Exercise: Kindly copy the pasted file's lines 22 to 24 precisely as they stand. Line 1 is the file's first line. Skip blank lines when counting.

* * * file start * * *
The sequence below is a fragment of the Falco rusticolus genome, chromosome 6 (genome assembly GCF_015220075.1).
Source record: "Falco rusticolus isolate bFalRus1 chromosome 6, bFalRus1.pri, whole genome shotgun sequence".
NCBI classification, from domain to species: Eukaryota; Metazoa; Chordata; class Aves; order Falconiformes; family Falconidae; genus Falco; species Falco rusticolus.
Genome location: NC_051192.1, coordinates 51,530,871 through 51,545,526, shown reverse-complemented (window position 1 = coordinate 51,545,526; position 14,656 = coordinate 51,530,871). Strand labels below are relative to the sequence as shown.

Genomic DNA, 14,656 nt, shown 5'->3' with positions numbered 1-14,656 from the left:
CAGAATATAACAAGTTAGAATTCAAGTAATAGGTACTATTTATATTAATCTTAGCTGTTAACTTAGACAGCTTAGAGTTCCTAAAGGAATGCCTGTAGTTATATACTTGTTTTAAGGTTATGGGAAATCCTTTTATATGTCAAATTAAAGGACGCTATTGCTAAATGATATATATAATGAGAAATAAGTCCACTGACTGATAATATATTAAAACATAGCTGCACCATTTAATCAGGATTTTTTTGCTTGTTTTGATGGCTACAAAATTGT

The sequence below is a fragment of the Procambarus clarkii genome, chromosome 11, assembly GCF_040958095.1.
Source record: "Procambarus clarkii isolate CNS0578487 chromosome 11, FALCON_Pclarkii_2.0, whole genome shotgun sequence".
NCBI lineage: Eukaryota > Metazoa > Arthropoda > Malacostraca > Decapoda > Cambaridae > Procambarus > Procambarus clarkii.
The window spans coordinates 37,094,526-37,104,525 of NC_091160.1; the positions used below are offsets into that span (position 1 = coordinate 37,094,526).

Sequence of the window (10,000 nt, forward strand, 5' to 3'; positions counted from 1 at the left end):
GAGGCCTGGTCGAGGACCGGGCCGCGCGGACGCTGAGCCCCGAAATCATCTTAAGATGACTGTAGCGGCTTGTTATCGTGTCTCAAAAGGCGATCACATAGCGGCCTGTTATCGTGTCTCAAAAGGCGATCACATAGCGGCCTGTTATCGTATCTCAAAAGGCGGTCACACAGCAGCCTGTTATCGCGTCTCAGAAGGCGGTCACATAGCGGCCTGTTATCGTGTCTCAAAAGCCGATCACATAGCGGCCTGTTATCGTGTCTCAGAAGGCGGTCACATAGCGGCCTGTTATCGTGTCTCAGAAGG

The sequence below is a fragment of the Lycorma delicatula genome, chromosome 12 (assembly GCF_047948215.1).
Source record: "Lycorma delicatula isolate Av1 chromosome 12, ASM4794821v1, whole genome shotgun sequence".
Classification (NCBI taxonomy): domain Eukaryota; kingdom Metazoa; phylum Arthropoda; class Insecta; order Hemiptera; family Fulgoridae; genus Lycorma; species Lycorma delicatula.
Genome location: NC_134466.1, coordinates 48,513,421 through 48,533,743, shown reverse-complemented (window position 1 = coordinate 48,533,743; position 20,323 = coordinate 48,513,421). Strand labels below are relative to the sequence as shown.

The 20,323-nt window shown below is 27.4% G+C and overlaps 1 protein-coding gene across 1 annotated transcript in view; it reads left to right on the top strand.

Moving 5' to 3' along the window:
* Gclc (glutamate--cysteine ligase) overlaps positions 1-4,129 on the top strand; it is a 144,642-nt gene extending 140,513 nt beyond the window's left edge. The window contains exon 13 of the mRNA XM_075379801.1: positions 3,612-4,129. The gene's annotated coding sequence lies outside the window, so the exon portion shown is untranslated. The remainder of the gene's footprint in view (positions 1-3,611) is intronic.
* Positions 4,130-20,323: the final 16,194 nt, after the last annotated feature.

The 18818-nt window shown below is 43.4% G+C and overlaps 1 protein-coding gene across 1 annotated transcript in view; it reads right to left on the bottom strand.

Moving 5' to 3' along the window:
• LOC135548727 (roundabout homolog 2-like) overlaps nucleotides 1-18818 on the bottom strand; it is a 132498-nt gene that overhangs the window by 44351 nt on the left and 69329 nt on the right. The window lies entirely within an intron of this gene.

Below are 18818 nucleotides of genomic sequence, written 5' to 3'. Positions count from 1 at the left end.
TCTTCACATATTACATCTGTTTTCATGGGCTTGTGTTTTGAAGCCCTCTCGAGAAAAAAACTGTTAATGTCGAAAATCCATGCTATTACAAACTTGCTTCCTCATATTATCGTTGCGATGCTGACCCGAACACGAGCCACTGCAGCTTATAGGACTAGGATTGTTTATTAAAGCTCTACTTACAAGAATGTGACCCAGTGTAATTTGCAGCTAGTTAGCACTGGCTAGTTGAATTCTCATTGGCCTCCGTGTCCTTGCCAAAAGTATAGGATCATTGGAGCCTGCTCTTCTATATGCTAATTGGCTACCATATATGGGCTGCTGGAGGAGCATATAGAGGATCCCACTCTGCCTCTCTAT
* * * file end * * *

Moving 5' to 3' along the window:
• LOC135548727 (roundabout homolog 2-like) overlaps nucleotides 1-18818 on the bottom strand; it is a 132498-nt gene that overhangs the window by 44351 nt on the left and 69329 nt on the right. The window lies entirely within an intron of this gene.

Below are 18818 nucleotides of genomic sequence, written 5' to 3'. Positions count from 1 at the left end.